My father is an elderly
cat, sixteen, slowing down, & pissing
on the walls
mainly out of spite, we think.
When I was in eighth grade he sat
on the tailgate of his truck with
a cooler of Miller Lites & sang
The Lumberjack Song until it was
dark & he was too drunk to make
it inside, so he slept next
to the back steps, wet with dew
in the morning, embarrassed & cold.
My father is a lamp
on my nightstand, patinated
brass, shade broken, lit all
He once threw a broom at
me when I, at twelve, flipped him the bird;
it flew like a spear on a gorgeous
arc, brush end whizzing past my
nose. Nobody is the hero
of this story.
My father is a photograph
held to my refrigerator by a magnet;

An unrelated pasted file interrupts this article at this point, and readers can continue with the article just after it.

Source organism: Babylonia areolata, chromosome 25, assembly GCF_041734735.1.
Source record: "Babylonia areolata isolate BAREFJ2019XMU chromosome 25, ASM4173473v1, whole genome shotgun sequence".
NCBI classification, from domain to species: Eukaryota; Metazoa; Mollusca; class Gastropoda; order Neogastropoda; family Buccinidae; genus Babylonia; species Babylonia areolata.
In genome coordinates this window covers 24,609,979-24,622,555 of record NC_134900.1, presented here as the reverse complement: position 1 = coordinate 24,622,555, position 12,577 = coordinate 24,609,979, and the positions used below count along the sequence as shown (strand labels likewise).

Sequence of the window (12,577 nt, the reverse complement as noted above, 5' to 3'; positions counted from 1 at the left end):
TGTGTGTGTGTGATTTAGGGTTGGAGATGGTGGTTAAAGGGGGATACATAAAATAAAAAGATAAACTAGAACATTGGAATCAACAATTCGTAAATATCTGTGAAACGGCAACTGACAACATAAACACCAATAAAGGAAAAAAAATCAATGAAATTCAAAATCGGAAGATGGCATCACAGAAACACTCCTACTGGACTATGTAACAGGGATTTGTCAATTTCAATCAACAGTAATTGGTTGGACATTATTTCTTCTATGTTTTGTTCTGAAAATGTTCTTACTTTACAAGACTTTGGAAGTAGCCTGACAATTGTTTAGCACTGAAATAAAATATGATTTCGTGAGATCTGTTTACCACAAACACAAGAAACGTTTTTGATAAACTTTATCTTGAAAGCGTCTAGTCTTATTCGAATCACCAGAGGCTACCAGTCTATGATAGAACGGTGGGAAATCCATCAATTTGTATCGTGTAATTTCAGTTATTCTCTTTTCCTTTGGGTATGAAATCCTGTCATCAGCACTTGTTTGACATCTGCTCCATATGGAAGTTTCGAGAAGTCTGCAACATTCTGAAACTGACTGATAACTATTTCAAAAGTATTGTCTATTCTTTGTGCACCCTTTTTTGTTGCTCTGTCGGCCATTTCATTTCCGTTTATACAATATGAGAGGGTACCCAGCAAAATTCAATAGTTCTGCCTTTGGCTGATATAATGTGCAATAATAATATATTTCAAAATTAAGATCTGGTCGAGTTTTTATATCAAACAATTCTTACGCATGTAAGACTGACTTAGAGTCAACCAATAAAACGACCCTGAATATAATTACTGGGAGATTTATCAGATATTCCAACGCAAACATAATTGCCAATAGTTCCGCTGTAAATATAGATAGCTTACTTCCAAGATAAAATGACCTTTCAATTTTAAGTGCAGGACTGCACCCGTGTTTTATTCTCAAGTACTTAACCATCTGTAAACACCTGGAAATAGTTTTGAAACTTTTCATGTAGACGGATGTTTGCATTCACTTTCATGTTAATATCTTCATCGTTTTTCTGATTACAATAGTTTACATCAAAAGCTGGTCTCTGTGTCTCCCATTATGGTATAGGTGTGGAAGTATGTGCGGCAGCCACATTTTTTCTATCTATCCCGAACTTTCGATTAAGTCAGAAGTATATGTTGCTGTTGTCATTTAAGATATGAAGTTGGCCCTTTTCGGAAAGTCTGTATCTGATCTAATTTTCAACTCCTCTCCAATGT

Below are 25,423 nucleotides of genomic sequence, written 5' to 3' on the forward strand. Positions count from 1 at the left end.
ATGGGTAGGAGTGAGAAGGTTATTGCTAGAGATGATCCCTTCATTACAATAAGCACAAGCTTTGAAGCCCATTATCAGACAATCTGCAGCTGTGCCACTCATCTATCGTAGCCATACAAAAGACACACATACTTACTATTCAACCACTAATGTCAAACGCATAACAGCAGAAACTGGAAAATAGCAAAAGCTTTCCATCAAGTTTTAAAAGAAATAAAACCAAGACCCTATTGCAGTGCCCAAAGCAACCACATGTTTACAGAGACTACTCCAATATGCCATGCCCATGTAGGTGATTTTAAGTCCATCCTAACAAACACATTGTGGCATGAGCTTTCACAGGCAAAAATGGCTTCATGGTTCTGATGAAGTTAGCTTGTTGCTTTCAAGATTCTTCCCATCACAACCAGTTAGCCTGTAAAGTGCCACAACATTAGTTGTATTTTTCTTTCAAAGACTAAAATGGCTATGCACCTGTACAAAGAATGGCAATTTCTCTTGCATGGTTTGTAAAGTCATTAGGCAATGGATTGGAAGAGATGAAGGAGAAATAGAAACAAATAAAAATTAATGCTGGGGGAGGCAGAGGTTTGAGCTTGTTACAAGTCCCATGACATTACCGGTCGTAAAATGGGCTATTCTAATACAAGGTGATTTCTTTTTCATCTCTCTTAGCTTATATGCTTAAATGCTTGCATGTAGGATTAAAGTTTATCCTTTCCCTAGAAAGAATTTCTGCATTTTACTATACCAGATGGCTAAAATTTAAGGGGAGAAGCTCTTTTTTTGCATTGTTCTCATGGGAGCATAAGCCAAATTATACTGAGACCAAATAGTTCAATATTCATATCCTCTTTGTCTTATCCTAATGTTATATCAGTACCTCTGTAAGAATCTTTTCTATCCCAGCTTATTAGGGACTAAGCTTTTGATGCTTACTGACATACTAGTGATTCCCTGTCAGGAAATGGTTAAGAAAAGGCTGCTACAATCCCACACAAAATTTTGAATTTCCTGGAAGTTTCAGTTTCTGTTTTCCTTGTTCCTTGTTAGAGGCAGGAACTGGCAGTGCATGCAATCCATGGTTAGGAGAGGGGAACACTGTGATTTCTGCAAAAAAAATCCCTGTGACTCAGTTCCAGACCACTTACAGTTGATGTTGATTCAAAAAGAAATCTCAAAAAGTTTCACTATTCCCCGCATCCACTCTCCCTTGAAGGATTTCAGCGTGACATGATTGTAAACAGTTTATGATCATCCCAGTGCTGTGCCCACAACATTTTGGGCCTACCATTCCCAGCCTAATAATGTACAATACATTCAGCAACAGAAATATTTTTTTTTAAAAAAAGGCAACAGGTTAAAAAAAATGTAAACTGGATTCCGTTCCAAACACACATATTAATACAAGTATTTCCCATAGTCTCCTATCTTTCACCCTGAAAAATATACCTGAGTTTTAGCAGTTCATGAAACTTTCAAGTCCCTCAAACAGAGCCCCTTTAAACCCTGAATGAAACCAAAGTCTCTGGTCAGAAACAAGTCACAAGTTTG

he & his sister, in their teens--
song-perfect smiles, as if the photographer
had told them a dirty joke as the camera snapped.
When he was six, he carried a Pepsi bottle
for protection against what dangers may
have come as they wove through the streets
& alleys of Dayton. I’ll protect you, kid
My father is a dead man in an elevator,
heart burst somewhere between the fifth
floor & the lobby; found collapsed after
the doors opened & closed a few times,
too late for anything to do any good.
Weeks before, we sat on a picnic table & he
defended the years-long affair he'd conducted,
for which I can't explain my forgiveness, but
there it stands, equal parts asshole & desperate
for touch, regardless of who might be the partner.
Against all advice and my own better judgement, I miss him.
Jason W. McGlone's work has appeared in Potluck Magazine, The Metaworker, Sledgehammer Lit and is forthcoming in Imperial Death Cult & The Orchards Poetry Journal. He makes music under the name Mourning Oars, holds an MFA from Queens University of Charlotte, and lives in Cincinnati with his family. Twitter: @maoglone